Pretty quickly, my pregnancy advanced to include morning sickness, and embarrassing moments jumping off the school bus to throw up on the side of the road. Desperate and sick, I told everyone I had the flu.
I didn’t want to think about my stepdad’s reaction. Mom hadn’t been able to extricate us from our abusive, often violent, home so her advocating for me seemed unlikely. Not because she wouldn’t want to, but because she was incapable. I knew that from all the times we’d left. We always came back.
I found the card I’d kept for “Angel,” the young woman from Planned Parenthood who came to talk to our health class back when my big worry was how to get the pill.
Abortions became legal in Washington state in 1970, but for minors, parental consent was still required. After listening to my situation, Angel said she thought she could get me a fake ID. I didn’t ask, but wondered if she’d found herself in a similar situation at one time.
The day of my abortion was a rare snow day. School was canceled. Angel picked me up at my sister-in-law Shirley’s house where I’d told Mom I was babysitting. Besides Angel (and long gone Geno), Shirley was the only one who knew my troubles.
Angel slowly navigated the snowy roads up the valley to the doctor’s office where they were willing to not look too closely at a patient’s ID.
Besides, scraping the money together and the procedure itself, the next hardest thing about that day was going home and trying to pretend like it was just another day. I’m not a very subdued person and my silence at the dinner table didn’t go unnoticed by my stepdad. “What’s with the long face Mosquito Butt? Somebody step on your little feelings?” He shook the salt shaker into his beer for effect. I shrugged and looked at Mom, whose hands were folded in front of her like a prayer. We both knew he didn’t really want an answer.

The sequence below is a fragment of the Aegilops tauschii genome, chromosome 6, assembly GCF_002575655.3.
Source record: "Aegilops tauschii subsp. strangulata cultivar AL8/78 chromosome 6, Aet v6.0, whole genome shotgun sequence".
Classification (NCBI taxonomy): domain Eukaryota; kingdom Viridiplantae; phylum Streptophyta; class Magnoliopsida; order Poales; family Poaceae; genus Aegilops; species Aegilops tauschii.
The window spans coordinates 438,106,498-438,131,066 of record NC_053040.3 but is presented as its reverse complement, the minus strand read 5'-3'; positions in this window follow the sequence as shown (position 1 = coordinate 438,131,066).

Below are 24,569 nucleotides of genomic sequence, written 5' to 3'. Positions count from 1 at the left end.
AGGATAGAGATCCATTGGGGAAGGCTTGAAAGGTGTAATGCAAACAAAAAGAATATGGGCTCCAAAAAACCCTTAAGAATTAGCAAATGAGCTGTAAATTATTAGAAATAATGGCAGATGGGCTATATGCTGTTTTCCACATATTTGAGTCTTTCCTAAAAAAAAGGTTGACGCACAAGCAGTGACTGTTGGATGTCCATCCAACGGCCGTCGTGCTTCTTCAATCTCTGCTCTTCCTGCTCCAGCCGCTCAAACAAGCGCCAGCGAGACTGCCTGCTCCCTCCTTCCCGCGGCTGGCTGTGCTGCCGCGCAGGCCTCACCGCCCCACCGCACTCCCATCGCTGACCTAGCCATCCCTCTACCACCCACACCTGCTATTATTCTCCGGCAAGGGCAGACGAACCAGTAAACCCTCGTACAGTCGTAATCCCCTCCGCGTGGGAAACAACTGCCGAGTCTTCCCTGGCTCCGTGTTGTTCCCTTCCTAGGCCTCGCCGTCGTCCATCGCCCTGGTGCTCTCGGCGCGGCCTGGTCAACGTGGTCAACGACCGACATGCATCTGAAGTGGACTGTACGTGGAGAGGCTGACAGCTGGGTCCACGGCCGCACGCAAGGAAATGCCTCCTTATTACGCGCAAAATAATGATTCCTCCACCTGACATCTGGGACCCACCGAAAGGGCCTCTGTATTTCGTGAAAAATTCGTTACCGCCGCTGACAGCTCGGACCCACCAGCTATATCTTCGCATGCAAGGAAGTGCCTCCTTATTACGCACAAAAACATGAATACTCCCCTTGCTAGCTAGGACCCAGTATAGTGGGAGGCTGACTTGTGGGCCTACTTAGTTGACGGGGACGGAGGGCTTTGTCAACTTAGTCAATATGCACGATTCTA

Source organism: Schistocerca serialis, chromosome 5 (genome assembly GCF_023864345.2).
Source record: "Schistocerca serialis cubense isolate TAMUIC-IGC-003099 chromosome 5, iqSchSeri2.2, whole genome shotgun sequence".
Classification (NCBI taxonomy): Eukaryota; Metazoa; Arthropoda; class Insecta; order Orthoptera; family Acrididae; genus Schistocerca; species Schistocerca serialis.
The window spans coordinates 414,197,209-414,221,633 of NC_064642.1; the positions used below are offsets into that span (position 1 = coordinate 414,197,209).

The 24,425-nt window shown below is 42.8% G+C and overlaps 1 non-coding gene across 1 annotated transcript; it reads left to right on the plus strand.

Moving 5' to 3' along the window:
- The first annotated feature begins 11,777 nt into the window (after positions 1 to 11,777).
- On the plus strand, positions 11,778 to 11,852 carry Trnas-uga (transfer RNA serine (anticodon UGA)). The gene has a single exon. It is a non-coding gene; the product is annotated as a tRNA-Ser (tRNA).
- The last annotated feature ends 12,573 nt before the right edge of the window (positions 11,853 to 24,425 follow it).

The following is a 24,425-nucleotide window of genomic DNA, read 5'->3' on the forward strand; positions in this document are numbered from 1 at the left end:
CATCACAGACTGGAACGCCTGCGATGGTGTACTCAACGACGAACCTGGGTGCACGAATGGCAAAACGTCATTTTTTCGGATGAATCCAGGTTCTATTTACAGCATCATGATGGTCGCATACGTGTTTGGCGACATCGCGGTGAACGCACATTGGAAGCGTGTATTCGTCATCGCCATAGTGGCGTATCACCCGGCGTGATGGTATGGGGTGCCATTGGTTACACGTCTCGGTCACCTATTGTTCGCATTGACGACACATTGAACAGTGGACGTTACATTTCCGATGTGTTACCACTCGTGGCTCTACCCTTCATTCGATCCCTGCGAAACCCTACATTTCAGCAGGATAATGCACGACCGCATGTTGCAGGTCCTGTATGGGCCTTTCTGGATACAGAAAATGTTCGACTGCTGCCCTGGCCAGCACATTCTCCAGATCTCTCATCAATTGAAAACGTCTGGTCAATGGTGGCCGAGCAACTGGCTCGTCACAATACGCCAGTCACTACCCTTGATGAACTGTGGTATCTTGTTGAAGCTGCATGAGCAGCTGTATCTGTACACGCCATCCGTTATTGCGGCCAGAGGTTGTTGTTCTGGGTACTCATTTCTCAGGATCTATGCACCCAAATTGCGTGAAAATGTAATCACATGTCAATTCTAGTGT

After dinner, I hurried through the dishes and went upstairs to my room. Curled myself into a ball on my mattress on the floor. When I turned on my little transistor radio the Chi-Lites were singing… I’ve been used to havin’ someone to lean on, and I’m lo-o-ost, baby, I’m lo-o-ost.
The hole in my soul, born of that long ago snowy day, is still with me. I’m also still vehemently pro-choice and donate annually to Planned Parenthood, though to call it a choice feels wrong. When I look into mixed-race faces, I see the child (and now adult) I didn’t have and live with my guilt. In my dream fantasy world all babies are born into and grow up in loving homes. But in 1972, that fantasy only took me so far. And still today there are a lot of girls in similar crappy situations who have old white men in suits deciding their fates and taking their rights, state by state.
My daughter knows my abortion story and I know that she knows, no matter what, she can come to me and her dad and we’ll support her through whatever agonizing decisions she might face. Though I hope she never has to. The best thing about having a choice is never having to make one. I’ve also told her it’s never a good idea to steal someone’s boyfriend.
Star Roberts lives in Seattle, Washington and is currently working on a memoir about growing up broke but not broken in the Pacific Northwest. It includes two fires, a flood, a hunting accident and a suicide but mainly it’s a story about inherited optimism in spite of the facts.